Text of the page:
A year ago, average national gas prices hovered around $3 a gallon. This month, gas stations across the country posted the highest average prices on record.
In some parts of the country, average gasoline prices approached $6.50 a gallon. In the Durham-Chapel Hill area, average gasoline prices hit a record high of $4.68 on June 11.
Zack Johnson, a rising senior from UNC who travels to Raleigh twice a week for his sales internship at Red Hat, said he spends about $150 on gas each month, despite carpooling with another intern.
Johnson added that as a student and intern, spending a significant portion of his budget on his gas has kept him from doing some of the things he wants to do. He says the price isn’t ideal but he can afford it right now.
“At least they’re paying me, so I don’t see that as a big deal,” Johnson said.
President Joe Biden has offered several potential short-term solutions to these high prices, including a three-month federal gasoline tax exemption, which would reduce gasoline prices nationwide by 18 cents per gallon. .
The Biden administration also released 30 million barrels of strategic oil reserves, but supply chain expert and North Carolina state professor Robert Handfield said the extra gasoline in the markets will reduce hardly the supply deficit that America currently faces.
Although an increase in domestic oil production was also suggested, Handfield said oil production could not be increased quickly.
“You don’t do it by snapping your fingers,” he said. “We have to drill, we have to find the oil. A lot of shale drillers in the Midwest, they used a lot of easy-to-access oils, so they have to go after other things, which is harder to find.
The Organization of the Petroleum Exporting Countries is responsible for about 40% of world oil production. OPEC members include Saudi Arabia, Venezuela and Iran – all countries with tenuous relations with the United States.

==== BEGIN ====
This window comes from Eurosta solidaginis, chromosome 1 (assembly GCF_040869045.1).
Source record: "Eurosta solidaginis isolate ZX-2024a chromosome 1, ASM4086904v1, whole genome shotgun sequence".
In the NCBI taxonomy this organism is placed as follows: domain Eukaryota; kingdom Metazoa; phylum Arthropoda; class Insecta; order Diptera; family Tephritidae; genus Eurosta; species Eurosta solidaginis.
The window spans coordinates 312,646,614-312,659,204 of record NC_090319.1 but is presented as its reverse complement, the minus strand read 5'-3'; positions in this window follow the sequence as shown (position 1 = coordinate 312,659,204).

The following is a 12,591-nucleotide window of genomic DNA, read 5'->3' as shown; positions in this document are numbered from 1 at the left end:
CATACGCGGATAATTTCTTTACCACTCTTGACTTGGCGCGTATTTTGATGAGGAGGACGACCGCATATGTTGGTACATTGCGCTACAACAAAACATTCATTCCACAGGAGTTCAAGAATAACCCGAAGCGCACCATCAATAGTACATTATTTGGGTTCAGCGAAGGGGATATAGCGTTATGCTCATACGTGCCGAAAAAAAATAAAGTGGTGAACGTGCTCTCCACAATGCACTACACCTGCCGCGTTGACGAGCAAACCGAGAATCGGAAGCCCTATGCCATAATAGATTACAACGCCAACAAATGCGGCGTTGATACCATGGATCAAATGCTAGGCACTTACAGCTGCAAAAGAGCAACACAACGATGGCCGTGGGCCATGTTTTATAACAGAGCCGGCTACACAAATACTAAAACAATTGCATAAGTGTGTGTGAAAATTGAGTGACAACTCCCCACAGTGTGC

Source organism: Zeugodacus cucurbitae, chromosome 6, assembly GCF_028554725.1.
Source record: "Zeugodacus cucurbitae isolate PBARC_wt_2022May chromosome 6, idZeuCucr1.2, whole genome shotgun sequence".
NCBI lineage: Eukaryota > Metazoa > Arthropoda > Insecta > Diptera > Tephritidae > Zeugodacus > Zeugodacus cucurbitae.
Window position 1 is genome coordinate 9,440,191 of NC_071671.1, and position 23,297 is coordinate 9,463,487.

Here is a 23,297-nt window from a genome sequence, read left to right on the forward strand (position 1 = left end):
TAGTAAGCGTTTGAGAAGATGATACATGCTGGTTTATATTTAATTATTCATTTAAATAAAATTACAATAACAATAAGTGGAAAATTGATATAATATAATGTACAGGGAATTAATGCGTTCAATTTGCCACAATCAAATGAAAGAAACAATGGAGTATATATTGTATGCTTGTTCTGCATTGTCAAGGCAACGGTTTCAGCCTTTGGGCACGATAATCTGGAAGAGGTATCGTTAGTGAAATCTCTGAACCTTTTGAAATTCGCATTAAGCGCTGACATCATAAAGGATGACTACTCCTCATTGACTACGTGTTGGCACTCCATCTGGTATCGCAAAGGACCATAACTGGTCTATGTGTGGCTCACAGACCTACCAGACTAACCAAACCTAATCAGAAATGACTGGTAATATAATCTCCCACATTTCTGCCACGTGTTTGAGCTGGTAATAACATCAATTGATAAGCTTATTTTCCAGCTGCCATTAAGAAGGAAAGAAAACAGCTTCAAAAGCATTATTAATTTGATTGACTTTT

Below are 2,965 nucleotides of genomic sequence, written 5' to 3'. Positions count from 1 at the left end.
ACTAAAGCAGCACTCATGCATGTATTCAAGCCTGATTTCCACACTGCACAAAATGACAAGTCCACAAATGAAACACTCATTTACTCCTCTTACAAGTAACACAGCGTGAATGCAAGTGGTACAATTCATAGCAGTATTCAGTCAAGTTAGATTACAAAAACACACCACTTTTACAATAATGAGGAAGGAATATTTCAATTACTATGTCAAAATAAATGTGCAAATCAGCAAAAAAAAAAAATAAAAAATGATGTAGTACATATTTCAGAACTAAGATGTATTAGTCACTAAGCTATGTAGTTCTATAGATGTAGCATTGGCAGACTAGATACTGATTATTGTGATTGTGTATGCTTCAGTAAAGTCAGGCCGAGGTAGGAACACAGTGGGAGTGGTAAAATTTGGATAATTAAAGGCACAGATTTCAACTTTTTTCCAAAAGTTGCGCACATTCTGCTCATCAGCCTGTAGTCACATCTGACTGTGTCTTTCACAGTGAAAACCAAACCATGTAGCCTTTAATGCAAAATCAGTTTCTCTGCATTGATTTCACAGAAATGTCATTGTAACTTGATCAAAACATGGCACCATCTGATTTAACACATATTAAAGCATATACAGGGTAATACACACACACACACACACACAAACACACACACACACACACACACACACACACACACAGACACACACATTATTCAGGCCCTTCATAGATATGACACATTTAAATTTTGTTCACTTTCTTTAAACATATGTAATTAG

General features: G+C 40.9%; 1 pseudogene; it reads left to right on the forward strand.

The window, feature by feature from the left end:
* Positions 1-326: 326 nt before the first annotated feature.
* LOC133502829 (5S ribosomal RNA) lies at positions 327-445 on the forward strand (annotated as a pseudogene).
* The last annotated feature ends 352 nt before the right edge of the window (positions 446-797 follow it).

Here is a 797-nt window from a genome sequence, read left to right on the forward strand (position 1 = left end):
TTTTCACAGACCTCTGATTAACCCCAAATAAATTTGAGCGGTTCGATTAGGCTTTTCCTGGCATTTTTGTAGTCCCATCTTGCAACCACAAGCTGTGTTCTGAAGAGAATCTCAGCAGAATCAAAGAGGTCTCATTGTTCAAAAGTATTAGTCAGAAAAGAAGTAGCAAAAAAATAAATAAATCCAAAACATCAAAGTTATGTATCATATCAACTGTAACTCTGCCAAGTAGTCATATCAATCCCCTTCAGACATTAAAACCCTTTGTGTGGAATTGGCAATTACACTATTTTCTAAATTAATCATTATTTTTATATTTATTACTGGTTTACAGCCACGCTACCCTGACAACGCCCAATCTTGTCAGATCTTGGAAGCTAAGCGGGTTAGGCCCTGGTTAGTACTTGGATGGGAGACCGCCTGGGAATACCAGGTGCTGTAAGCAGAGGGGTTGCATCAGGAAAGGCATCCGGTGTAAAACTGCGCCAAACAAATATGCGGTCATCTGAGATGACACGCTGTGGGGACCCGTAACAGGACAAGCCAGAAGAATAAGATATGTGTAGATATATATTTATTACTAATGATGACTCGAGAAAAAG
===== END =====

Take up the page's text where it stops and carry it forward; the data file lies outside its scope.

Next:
Handfield said OPEC cut production when oil prices were low at the height of the pandemic in an effort to boost prices and revenues. Since OPEC produces so much of the world’s oil, he said the United States had to rely on OPEC.
“There is no immediate solution,” he said. “The best possible solution is OPEC, which is what the Biden administration is aiming for.”
Handfield said the Biden administration should reconsider its rejection of the controversial Keystone XL pipeline, a pipeline that would have brought oil to the United States from Canada.
The transnational project was abandoned in 2021 due to concerns about its path through Native American lands, potential leaks, and other environmental costs.
“Pipelines are the safest way to transport oil, much safer than railcars or tankers,” Handfield said. “It would allow us to buy oil from a friendly country, Canada, as opposed to Venezuela or Saudi Arabia.”
Alternatives to a petroleum-powered society, like making electric cars more accessible, have also been backed by the Biden administration.
Handfield said, however, that the shortage of materials to build batteries prevents a large-scale energy transition in the short term.
“The thing is, it’s not Joe Biden’s fault,” he said. “It is not the fault of the government. It’s a supply chain issue, and oil issues are just a function of the current state of the global economy. There is nothing that can be done about it.
In addition to individuals, public transport is also affected by the rise in prices. So far, Chapel Hill Transit has largely avoided rising gas prices, having brokered a gas price deal at the height of the COVID-19 pandemic. According to Chapel Hill Transit manager Brian Litchfield, this agreement will continue until the end of the year.
He said Chapel Hill Transit only paid about $1.70 per gallon for diesel fuel during the current contract. However, when the next round of negotiations begins next year, the market price of diesel fuel will be much higher, Litchfield explained.
This price change must be factored into current and future budgets, he said.
“If we increase our budget by $1 million, it would be nice to say, ‘Hey, community, we have $1 million in new services that we’re going to provide,'” Litchfield said. “Unfortunately, when we see fuel costs going up and things like that, we have to increase our budget, but we’re not able to translate that into service improvements.”
Gas prices are slowly trending lower, but still hover around $4.50 per gallon on average in North Carolina.
To get the day’s news and headlines delivered to your inbox every morning, sign up for our email newsletters.